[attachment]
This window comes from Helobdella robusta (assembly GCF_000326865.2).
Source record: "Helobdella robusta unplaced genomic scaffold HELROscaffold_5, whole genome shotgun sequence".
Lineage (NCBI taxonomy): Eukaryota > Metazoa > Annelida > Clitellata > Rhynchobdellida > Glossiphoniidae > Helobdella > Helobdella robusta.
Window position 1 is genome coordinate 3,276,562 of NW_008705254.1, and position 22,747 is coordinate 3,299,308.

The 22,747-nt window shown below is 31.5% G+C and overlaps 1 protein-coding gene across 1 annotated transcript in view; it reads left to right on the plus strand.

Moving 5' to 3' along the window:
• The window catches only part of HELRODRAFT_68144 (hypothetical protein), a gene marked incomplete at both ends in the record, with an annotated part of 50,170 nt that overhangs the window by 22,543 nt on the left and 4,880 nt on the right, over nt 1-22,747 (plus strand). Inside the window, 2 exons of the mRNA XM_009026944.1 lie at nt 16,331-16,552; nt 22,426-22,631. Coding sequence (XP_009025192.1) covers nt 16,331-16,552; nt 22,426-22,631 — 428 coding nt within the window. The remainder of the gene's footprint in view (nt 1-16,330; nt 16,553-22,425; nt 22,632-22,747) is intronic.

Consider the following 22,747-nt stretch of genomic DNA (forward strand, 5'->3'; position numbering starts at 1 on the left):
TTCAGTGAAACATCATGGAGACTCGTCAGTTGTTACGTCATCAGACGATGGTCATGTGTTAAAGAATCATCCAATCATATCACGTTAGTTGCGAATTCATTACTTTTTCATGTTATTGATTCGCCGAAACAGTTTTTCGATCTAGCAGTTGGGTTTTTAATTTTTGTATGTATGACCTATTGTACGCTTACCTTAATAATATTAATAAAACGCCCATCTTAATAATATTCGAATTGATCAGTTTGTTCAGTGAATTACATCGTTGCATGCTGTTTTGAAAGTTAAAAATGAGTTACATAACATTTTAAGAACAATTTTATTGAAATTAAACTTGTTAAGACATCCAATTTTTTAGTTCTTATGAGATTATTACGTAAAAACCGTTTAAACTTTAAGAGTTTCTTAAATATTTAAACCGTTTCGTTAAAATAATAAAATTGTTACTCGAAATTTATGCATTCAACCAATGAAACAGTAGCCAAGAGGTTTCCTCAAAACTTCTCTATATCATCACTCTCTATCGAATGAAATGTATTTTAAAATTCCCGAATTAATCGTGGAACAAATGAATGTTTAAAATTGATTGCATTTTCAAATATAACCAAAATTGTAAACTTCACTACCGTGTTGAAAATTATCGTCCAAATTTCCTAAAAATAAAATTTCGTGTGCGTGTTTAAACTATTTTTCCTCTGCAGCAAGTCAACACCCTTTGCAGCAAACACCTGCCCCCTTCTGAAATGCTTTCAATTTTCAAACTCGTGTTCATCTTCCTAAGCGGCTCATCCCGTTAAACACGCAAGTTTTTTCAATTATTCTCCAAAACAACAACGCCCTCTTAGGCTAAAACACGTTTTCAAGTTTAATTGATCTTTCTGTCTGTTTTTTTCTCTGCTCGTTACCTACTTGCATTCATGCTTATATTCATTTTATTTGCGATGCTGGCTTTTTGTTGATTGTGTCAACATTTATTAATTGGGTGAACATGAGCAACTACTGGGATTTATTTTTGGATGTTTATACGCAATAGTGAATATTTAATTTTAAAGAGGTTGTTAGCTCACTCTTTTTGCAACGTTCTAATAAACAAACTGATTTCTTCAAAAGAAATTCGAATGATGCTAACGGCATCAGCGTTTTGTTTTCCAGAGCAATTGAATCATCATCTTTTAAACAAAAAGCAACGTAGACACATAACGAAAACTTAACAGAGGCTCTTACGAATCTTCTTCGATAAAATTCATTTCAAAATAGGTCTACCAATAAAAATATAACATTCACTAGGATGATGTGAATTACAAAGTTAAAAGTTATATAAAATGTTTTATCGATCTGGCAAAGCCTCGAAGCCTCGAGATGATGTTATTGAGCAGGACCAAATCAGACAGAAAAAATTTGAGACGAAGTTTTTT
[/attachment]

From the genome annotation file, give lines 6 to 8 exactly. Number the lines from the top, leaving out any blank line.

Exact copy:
Moving 5' to 3' along the window:
• The window catches only part of HELRODRAFT_68144 (hypothetical protein), a gene marked incomplete at both ends in the record, with an annotated part of 50,170 nt that overhangs the window by 22,543 nt on the left and 4,880 nt on the right, over nt 1-22,747 (plus strand). Inside the window, 2 exons of the mRNA XM_009026944.1 lie at nt 16,331-16,552; nt 22,426-22,631. Coding sequence (XP_009025192.1) covers nt 16,331-16,552; nt 22,426-22,631 — 428 coding nt within the window. The remainder of the gene's footprint in view (nt 1-16,330; nt 16,553-22,425; nt 22,632-22,747) is intronic.

Consider the following 22,747-nt stretch of genomic DNA (forward strand, 5'->3'; position numbering starts at 1 on the left):